News | June 13, 2007

GE Showcases VCT for Cardiac Imaging

June 14, 2007 - GE Healthcare recently demonstrated technology advances in Helical Shuttle imaging, using the company’s LightSpeed VCT by generating CT Scans with an expanded image coverage of 210 millimeters on a 40-millimeter detector for both cardiac and liver exams.

Helical shuttle scanning continues to hold promise by providing wider image coverage for both dynamic angiography and perfusion studies. 210millimeters of coverage enables whole organ anatomical and physiological assessment on existing Computed Tomography (CT) technology.

"The underlying technical concept behind Helical Shuttle was to break through the old paradigm that helical scans must be performed at a constant table speed or pitch, relative to the slice thickness," said Brian Duchinsky, General Manager of Global CT at GE Healthcare. "This breakthrough is enabled by an innovative, real-time scan control architecture. Additionally, our engineers have been developing improved reconstruction algorithms that work to produce images acquired with “Helical Shuttle” without artifacts previously associated with varying table speed. These powerful combinations of technology enhancements have the potential to unlock a host of exciting new advanced clinical applications."

The research was performed at Osaka and Kinki Universities, Japan, by Professor Takamichi Murakami, Chairman, Department of Radiology at Kinki University Hospital.

For more information: www.gehealthcare.com

Related Content

At #ACC.19, Siemens unveiled a version of its go.Top platform optimized for cardiovascular imaging. The newly packaged scanner can generate the data needed to do CT-based FFR (fractional flow reserve).

At #ACC.19, Siemens unveiled a version of its go.Top platform optimized for cardiovascular imaging. The newly packaged scanner can generate the data needed to do CT-based FFR (fractional flow reserve). Photo by Greg Freiherr

Feature | Cardiac Imaging | March 22, 2019 | By Greg Freiherr
Reflecting a trend toward the increased use of...
Researchers Use Radiomics to Predict Who Will Benefit from Chemotherapy
News | Radiomics | March 21, 2019
Using data from computed tomography (CT) images, researchers may be able to predict which lung cancer patients will...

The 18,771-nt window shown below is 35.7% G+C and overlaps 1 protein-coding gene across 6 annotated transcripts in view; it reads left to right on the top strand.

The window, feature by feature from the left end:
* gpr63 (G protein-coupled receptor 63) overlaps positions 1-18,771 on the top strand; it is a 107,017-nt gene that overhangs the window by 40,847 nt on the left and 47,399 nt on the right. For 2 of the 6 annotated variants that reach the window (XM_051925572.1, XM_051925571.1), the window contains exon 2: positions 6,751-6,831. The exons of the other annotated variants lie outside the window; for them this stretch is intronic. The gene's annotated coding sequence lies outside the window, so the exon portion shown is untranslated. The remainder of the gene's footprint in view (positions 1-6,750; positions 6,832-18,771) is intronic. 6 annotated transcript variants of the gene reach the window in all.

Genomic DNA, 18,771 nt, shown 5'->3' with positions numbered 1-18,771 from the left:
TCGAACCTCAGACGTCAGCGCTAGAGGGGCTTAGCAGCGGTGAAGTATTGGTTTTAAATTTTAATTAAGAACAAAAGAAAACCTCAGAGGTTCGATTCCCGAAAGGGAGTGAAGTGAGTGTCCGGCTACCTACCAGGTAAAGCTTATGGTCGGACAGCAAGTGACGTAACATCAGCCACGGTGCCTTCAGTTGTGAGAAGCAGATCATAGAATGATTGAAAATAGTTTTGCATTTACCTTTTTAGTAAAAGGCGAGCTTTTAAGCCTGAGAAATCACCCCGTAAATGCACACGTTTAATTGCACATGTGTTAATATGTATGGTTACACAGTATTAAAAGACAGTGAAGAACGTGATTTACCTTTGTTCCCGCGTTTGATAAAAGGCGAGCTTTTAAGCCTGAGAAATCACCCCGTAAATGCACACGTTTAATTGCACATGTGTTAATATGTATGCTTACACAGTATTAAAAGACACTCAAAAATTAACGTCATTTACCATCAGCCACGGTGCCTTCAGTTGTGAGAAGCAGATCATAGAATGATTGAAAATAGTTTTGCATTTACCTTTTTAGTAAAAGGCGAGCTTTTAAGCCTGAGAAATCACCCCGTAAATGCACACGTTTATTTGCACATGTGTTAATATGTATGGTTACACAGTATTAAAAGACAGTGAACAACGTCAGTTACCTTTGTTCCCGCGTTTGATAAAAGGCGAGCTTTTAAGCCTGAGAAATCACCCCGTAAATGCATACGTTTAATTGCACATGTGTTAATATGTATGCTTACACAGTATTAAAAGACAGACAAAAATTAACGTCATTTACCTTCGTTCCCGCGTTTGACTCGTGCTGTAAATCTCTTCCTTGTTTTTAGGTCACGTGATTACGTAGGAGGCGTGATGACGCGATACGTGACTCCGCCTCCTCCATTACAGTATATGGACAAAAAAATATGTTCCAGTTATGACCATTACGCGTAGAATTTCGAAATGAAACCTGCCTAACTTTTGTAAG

HeartFlow Analysis Successfully Stratifies Heart Disease Patients at One Year
News | CT Angiography (CTA) | March 19, 2019
Late-breaking results confirm the HeartFlow FFRct (fractional flow reserve computed tomography) Analysis enables...
Podcast | Cardiac Imaging | March 15, 2019
Debate About Coronary Testing Highlights ACC Session
Canon Medical Introduces Entry-Level Aquilion Start CT
News | Computed Tomography (CT) | March 14, 2019
Canon Medical Systems Europe B.V. introduced the all-new Aquilion Start computed tomography (CT) system to the European...
Siemens Healthineers Debuts Cardiovascular Edition of Somatom go.Top CT
News | Computed Tomography (CT) | March 14, 2019
Siemens Healthineers will introduce the Somatom go.Top Cardiovascular Edition, a new version of its established...
CT, Mammograms Offer Clues to Preventing Heart Problems After Cancer Treatment
News | Cardio-oncology | March 13, 2019
An imaging procedure commonly performed before starting cancer treatment can provide valuable clues about a patient's...
Aidoc Announces CE Mark for AI-based Pulmonary Embolism Workflow Tool
News | Computed Tomography (CT) | March 04, 2019
Artificial intelligence (AI) radiology solution provider Aidoc announced the commercial release of its CE-marked...
Canon Medical Introduces Deep Learning-Based CT Image Reconstruction
News | Computed Tomography (CT) | February 27, 2019
Canon Medical Systems recently introduced AiCE (Advanced intelligent Clear IQ Engine), a deep convolutional neural...
Videos | Cardiac Imaging | February 27, 2019
This is a virtual heart with the same electrophysiology characteristics as the real patient unveiled by Siemens at th